When a dealer stands on soft 17, the odds of winning that game shifts to your favour. That's because unlike the dealer, you have a chance to produce a hand with a value of 18-21.

  • Spanish 21

Spanish 21 is a blackjack game meant to help players win as much as possible. It uses 6-8 decks like most versions of the game. But instead of a 52-card deck, Spanish 21 features 48 cards in each deck. How’s that possible? 

Spanish 21 doesn't include 10-value cards. That doesn't help you as a player, obviously. But the game compensates its fewer cards with better rules. For instance, there’s nothing like “a push” in the game. If both you and the player produce a blackjack 21 hand, you win. 

Similar to European blackjack, a dealer must stand on soft 17. By contrast, you can either stand or hit. You can also surrender the two initial cards late into the game. That’s almost always illegal with other blackjack versions.

  • Blackjack Switch

Blackjack Switch shares something in common with Spanish 21: they both have extremely low house edges. First introduced in 2009, Switch is yet another game designed to increase a player’s odds of hitting 21 faster than the dealer. 

At the beginning of the game, a player receives two hands instead of one. That means for the entire game; you'll be playing two hands with two chances of producing two blackjack hands. What's more, you can exchange the top cards from either hand before the game begins.

In an example, let's say you get one hand of ace and 5 and another consisting of 10 and 2. You can join up the 10 value card with the ace to get a straight blackjack hand. 

With a house edge of 0.5%, blackjack switch is worth every player’s attention. However, you might not love its 1:1 payout rate or the fact that a dealer’s 22-hand is considered a push instead of a loss.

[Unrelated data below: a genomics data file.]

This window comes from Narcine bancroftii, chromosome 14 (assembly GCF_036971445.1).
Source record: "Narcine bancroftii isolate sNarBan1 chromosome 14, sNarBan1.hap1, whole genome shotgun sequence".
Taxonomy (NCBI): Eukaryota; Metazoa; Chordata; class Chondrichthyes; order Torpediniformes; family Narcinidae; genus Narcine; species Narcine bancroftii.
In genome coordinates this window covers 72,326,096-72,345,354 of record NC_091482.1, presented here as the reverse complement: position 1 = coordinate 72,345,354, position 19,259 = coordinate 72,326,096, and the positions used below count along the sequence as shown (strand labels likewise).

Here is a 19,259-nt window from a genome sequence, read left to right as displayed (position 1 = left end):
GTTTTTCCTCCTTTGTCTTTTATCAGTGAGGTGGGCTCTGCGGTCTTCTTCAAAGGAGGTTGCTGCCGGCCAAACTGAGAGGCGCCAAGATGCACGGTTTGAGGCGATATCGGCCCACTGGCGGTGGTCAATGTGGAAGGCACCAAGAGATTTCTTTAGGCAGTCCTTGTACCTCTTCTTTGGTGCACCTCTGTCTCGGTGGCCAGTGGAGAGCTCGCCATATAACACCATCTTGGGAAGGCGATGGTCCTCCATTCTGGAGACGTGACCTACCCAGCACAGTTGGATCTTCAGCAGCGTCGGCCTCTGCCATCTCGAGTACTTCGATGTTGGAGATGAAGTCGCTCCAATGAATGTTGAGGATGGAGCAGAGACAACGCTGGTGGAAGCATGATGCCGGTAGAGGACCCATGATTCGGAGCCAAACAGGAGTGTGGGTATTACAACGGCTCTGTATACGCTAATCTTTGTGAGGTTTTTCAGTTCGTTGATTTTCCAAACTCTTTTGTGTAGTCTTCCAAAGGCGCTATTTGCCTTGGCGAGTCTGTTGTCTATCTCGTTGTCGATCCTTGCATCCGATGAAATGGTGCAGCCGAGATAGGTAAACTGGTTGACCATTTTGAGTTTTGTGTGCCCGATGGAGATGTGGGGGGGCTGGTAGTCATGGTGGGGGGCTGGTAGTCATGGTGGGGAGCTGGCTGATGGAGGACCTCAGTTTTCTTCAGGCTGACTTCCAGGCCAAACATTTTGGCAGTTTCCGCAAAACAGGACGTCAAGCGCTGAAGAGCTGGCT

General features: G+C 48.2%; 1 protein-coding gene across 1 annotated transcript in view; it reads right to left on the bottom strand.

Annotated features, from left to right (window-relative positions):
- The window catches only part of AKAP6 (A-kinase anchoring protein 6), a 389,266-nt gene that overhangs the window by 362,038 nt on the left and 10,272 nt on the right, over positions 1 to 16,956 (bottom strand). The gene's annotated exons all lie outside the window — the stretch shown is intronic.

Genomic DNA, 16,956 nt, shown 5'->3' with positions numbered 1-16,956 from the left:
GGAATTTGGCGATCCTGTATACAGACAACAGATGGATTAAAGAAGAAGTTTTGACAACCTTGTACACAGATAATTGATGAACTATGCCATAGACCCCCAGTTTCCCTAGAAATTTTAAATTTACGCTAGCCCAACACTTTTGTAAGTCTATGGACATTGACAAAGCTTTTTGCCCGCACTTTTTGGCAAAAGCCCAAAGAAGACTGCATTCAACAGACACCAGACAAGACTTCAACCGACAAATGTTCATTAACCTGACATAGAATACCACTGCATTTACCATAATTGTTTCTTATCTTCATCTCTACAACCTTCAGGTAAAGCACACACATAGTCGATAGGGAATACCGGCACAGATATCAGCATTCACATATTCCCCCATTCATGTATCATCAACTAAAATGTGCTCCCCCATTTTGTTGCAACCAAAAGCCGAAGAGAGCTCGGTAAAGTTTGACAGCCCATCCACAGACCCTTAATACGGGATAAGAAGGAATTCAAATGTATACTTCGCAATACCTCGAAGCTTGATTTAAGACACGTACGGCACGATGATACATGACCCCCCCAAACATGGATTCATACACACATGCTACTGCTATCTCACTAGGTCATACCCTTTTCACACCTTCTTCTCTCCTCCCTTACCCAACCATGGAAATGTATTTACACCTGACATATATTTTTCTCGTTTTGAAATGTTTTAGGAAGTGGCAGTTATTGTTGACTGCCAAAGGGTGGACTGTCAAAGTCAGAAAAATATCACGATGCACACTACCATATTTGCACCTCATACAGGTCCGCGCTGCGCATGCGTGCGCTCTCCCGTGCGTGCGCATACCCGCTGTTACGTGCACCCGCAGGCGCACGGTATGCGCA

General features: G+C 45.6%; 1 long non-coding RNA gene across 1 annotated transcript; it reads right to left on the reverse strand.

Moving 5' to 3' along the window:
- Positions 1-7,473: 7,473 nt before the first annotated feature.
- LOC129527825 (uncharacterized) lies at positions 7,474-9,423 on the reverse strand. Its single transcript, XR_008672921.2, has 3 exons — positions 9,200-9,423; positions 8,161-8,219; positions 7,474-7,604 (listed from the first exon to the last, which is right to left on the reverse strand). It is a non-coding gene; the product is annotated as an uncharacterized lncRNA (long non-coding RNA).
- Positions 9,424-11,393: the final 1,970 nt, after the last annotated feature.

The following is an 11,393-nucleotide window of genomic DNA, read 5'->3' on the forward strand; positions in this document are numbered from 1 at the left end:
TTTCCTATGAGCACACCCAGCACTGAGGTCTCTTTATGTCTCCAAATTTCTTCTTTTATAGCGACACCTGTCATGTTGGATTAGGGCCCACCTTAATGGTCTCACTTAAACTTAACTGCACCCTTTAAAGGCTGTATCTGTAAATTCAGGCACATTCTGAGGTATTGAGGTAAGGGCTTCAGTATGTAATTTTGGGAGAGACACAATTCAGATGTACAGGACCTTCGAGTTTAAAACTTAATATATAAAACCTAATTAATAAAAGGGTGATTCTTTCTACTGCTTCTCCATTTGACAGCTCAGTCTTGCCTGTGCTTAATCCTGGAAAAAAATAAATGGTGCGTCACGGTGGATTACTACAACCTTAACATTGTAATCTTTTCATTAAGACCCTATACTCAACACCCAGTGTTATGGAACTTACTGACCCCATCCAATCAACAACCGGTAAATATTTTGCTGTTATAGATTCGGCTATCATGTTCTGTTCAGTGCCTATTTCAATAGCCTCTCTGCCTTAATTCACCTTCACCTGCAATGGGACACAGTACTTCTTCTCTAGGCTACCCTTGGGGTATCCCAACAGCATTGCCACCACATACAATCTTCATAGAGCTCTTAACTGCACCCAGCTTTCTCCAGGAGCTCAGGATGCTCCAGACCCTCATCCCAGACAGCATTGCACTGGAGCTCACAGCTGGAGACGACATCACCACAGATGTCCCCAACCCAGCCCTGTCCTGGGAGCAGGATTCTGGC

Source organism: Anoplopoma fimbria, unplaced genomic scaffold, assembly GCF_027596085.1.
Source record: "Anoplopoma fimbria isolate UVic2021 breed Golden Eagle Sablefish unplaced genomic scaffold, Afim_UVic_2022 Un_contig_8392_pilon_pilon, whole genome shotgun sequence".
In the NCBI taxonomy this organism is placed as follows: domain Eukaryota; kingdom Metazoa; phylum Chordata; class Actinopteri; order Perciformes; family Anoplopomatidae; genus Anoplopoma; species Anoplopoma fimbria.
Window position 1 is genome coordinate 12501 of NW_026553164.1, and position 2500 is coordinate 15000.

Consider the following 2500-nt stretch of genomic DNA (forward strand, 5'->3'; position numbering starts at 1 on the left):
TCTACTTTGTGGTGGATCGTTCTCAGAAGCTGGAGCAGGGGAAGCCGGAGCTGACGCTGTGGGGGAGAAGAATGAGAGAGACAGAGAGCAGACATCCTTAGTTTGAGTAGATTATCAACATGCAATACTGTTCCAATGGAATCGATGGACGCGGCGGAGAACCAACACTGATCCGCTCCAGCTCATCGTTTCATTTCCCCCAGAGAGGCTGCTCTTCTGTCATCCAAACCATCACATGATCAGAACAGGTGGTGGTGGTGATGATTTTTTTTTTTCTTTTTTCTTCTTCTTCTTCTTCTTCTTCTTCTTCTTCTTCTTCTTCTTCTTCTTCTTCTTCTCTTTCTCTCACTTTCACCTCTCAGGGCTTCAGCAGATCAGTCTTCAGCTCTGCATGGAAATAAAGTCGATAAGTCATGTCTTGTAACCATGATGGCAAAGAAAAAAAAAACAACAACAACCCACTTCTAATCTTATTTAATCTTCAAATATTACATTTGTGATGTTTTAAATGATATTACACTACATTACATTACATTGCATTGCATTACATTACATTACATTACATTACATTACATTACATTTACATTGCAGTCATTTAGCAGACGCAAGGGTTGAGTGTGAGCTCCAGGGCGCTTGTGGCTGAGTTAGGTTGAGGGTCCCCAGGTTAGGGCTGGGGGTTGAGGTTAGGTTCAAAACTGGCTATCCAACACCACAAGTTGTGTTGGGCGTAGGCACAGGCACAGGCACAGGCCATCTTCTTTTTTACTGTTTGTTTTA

• Vegas Strip Blackjack

Vegas Strip is named after the 6km stretch where most Las Vegas casinos lie. It’s a popular game in brick and mortar casinos. And ever since Microgaming adopted it for online players, it's become quite popular in online casinos.

Similar to classic 21, the objective of completing Vegas strip to get a hand whose value is closest to or equals 21. If you produce a hand valued at 22 or a higher value; you bust. For the most part, this game shares similar rules to the classic game. The only difference is that the dealer must stand if they hit a soft 17. 

  • Pontoon

Pontoon is regularly referred to as the British version of blackjack because of its popularity in the UK. Its distinguishing features include its unique terms like 'twist' for hit and 'stick for' stand. It also holds unique rules like allowing players to hit even after doubling down.

It's worth noting; however, there's also a Malaysian version of Pontoon. If you decide to play the game; seek clarification which version is offered.

To Conclude

Blackjack comes in many forms. You can choose the classic version or try your luck with its variants. Regardless, you'll find your favourite blackjack version in all casinos with a live dealer section.